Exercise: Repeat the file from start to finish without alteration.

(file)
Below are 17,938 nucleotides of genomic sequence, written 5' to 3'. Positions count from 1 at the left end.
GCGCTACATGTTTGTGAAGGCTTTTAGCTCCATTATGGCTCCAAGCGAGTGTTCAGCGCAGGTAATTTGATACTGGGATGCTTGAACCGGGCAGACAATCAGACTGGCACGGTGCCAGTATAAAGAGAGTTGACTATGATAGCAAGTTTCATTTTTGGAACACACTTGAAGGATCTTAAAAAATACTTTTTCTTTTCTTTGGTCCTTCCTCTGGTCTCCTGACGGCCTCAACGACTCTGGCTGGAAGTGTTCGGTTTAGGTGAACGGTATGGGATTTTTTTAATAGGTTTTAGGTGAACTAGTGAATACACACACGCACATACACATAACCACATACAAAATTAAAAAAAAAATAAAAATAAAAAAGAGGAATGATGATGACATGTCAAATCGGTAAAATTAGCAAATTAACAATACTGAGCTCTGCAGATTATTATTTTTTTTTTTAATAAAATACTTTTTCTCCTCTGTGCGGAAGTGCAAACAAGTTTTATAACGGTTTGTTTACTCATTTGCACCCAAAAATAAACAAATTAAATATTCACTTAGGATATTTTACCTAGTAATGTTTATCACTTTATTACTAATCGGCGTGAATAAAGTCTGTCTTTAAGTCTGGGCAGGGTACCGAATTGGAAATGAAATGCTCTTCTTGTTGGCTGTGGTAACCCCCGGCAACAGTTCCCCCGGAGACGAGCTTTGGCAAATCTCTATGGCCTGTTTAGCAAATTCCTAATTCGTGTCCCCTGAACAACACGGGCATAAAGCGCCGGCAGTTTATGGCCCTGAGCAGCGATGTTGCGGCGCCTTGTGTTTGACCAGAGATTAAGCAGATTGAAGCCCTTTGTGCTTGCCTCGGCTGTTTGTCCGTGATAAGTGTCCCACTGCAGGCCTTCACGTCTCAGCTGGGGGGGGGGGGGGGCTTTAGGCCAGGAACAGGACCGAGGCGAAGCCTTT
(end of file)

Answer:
Below are 17,938 nucleotides of genomic sequence, written 5' to 3'. Positions count from 1 at the left end.
GCGCTACATGTTTGTGAAGGCTTTTAGCTCCATTATGGCTCCAAGCGAGTGTTCAGCGCAGGTAATTTGATACTGGGATGCTTGAACCGGGCAGACAATCAGACTGGCACGGTGCCAGTATAAAGAGAGTTGACTATGATAGCAAGTTTCATTTTTGGAACACACTTGAAGGATCTTAAAAAATACTTTTTCTTTTCTTTGGTCCTTCCTCTGGTCTCCTGACGGCCTCAACGACTCTGGCTGGAAGTGTTCGGTTTAGGTGAACGGTATGGGATTTTTTTAATAGGTTTTAGGTGAACTAGTGAATACACACACGCACATACACATAACCACATACAAAATTAAAAAAAAAATAAAAATAAAAAAGAGGAATGATGATGACATGTCAAATCGGTAAAATTAGCAAATTAACAATACTGAGCTCTGCAGATTATTATTTTTTTTTTTAATAAAATACTTTTTCTCCTCTGTGCGGAAGTGCAAACAAGTTTTATAACGGTTTGTTTACTCATTTGCACCCAAAAATAAACAAATTAAATATTCACTTAGGATATTTTACCTAGTAATGTTTATCACTTTATTACTAATCGGCGTGAATAAAGTCTGTCTTTAAGTCTGGGCAGGGTACCGAATTGGAAATGAAATGCTCTTCTTGTTGGCTGTGGTAACCCCCGGCAACAGTTCCCCCGGAGACGAGCTTTGGCAAATCTCTATGGCCTGTTTAGCAAATTCCTAATTCGTGTCCCCTGAACAACACGGGCATAAAGCGCCGGCAGTTTATGGCCCTGAGCAGCGATGTTGCGGCGCCTTGTGTTTGACCAGAGATTAAGCAGATTGAAGCCCTTTGTGCTTGCCTCGGCTGTTTGTCCGTGATAAGTGTCCCACTGCAGGCCTTCACGTCTCAGCTGGGGGGGGGGGGGGGCTTTAGGCCAGGAACAGGACCGAGGCGAAGCCTTT